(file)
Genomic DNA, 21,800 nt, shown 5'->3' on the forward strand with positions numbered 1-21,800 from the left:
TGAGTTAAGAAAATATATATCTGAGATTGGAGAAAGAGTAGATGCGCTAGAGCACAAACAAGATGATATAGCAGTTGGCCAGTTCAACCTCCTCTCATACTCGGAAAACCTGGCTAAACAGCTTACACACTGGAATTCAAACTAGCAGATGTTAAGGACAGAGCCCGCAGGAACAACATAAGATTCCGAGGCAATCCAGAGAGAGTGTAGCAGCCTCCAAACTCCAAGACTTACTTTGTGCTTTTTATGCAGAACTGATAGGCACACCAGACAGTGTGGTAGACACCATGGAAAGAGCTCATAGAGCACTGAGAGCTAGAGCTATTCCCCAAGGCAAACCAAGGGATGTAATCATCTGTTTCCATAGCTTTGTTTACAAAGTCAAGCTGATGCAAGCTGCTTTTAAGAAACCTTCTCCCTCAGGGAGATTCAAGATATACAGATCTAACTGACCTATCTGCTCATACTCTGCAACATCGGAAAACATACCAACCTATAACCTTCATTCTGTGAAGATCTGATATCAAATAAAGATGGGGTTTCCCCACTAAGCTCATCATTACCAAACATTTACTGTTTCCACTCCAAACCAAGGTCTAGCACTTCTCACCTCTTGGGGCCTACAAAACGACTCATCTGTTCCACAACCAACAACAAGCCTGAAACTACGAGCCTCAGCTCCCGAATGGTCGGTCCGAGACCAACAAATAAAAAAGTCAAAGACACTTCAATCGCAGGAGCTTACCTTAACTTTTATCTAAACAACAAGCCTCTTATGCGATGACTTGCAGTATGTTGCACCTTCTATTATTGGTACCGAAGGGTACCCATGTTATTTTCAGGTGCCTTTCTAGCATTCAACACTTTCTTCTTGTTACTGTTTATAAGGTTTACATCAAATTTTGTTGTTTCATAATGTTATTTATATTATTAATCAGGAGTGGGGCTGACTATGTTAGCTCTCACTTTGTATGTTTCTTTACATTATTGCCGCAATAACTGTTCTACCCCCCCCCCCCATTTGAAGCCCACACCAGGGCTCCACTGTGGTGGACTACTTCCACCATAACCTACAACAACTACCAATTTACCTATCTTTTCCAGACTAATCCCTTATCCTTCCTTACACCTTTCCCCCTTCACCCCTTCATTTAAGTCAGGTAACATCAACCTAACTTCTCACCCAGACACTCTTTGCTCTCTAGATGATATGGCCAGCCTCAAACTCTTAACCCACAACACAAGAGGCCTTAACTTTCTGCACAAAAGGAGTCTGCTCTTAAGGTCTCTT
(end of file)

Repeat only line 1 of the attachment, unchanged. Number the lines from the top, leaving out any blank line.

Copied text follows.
Genomic DNA, 21,800 nt, shown 5'->3' on the forward strand with positions numbered 1-21,800 from the left: